Violinist, Composer (Cancer) – Unlike most of the other tango legends Manlio Francia did not have a tough beginning in life and he was forever known for his positive disposition and his generosity…he was born in the city of Venice Italy and he was to say that his childhood recollection of that beautiful city not only inspired him but gave him strength to overcome life’s vissicitudes…his father, a violinist and his first teacher, was a celebrated orchestra leader who during the summer months played at the Cote Azur in Southern France…when he was five years old, his birthday present was a violin…in 1910 the whole family made their first trip to Argentina when his father’s orchestra was hired to play at the  elegant Hotel Bristol at Mar De Plata where Argentina’s high society vacationed…Manlio recalled that on the first performance, some scantily clad dancing-girls were included and a minor scandal ensued; these were the people who looked in askance upon the scandalous tango music of the lower classes…in fact the only tango acceptable to them was the Orchestra of Osvaldo Fresedo who was the only tango musician with origins in the upper class of Argentina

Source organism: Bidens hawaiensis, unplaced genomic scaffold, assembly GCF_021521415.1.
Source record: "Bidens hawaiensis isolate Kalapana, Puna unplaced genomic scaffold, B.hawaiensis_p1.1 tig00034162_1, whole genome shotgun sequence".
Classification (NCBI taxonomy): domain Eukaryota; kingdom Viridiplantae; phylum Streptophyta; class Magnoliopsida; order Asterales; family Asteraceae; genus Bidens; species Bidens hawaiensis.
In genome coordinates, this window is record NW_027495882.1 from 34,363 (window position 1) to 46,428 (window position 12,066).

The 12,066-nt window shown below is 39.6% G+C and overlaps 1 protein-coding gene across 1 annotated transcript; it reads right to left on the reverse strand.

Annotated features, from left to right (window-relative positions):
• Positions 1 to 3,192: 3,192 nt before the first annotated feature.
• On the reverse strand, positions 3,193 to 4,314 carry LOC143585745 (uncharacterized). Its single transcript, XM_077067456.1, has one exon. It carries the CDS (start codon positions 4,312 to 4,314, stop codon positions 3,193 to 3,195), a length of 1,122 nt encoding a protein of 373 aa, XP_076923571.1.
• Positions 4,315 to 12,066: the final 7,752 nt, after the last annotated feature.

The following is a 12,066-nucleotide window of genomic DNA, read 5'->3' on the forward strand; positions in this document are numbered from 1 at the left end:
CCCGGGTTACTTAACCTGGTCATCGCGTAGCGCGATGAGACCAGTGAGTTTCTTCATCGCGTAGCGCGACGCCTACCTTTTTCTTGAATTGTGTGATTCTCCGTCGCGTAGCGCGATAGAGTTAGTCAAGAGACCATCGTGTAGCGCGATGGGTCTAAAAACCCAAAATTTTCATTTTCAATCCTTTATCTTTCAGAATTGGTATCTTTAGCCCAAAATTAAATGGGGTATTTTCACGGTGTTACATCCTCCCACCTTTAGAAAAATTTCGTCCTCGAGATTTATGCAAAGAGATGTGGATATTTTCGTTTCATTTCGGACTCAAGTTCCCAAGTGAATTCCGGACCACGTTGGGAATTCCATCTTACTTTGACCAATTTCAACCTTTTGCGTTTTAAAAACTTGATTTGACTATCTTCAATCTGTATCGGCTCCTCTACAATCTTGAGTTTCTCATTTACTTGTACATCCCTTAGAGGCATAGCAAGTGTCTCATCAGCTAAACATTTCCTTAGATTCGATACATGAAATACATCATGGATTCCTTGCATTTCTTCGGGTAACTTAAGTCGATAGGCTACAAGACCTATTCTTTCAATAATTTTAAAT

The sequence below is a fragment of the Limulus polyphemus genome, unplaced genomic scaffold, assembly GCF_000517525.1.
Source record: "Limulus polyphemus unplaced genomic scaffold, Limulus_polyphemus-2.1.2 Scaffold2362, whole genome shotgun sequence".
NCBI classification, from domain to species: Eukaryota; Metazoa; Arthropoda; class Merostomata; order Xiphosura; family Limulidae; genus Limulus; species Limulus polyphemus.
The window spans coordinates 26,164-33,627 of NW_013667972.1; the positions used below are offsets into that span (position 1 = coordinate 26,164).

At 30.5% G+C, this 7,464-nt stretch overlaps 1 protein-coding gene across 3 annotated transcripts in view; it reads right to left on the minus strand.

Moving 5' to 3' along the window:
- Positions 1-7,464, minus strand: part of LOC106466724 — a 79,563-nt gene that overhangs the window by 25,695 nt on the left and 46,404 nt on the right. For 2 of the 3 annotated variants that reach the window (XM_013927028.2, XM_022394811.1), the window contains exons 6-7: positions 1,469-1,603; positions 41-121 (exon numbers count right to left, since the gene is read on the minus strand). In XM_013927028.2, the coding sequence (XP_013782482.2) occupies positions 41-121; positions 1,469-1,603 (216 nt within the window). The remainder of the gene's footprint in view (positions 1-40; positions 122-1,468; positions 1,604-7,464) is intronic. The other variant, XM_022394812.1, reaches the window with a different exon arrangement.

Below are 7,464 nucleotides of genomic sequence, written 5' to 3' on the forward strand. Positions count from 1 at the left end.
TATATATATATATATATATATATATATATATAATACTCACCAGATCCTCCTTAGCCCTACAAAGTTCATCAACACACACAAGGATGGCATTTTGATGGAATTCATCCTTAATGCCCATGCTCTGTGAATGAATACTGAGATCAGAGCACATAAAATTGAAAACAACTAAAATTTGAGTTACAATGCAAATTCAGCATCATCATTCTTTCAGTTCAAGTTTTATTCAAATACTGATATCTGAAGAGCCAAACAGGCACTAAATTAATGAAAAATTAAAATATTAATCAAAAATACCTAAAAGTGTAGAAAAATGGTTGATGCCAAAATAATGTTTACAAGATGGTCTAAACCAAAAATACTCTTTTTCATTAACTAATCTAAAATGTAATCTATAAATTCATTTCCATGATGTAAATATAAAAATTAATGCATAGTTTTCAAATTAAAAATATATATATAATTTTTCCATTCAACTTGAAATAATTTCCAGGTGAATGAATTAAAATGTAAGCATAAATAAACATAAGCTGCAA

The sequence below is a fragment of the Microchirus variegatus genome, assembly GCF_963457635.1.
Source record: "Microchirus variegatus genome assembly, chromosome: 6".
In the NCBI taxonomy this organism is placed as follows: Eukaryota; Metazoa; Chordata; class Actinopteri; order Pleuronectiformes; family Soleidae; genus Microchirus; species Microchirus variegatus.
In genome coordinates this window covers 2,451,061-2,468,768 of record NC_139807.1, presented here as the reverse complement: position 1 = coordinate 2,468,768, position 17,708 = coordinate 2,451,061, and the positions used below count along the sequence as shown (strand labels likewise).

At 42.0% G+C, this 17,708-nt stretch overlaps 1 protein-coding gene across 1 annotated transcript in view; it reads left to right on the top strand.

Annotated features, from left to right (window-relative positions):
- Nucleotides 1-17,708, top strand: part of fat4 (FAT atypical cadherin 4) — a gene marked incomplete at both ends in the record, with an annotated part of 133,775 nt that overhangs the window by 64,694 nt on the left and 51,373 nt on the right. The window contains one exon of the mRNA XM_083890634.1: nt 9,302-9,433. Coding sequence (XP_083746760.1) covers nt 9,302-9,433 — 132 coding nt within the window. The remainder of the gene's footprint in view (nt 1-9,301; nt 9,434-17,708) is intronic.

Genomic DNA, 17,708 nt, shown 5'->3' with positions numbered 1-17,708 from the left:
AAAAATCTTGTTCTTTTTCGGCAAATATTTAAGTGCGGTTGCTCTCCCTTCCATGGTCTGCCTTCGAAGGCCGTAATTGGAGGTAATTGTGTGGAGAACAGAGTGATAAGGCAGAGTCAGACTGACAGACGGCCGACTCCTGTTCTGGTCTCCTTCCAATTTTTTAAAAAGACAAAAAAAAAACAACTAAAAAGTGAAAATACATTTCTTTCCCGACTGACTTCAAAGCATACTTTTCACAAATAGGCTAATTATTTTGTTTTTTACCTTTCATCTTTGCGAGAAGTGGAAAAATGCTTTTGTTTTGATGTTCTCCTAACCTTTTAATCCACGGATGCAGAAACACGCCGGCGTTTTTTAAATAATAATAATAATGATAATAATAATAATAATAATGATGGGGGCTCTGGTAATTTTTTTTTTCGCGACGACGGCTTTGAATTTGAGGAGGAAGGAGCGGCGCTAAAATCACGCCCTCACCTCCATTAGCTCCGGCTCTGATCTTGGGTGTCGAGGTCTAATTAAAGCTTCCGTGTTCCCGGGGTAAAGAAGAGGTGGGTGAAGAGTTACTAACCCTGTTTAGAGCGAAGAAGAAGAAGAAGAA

***

Eventually the family decided to settle in Buenos Aires…Manlio continued his studies at the Instituto Santa Cecilia from which he graduated at the age of 16…a shy Manlio began performing classical music at partys and salons but it was at the Cafe Armonia that the patrons began to request tango pieces…it is here that Manilo learned to love tango and made the difficult decision to devoted himself to its music…he was then recruited for the Maipu Pigalle where he first met Osvaldo Fresedo and Enrique Delfino…in his career he would perform with many orchestras including that of Adolfo Carabelli and Carlos Di Sarli…he played off and on for 25 years with the mythical Julio De Caro Orchestra…as a musician with the Orchestra Tipica Victor he met and worked with the inimitable Tito Schipa…with Enrique Delfino he recorded his first composition “Prorotita”; some others include “Luis Maria”, “Helena” and “Maldita Vision” which Carlos Gardel recorded in 1925

_________________

1946, June 28 – CARLOS DANTE RECORDS “CON ALMA DE TANGO”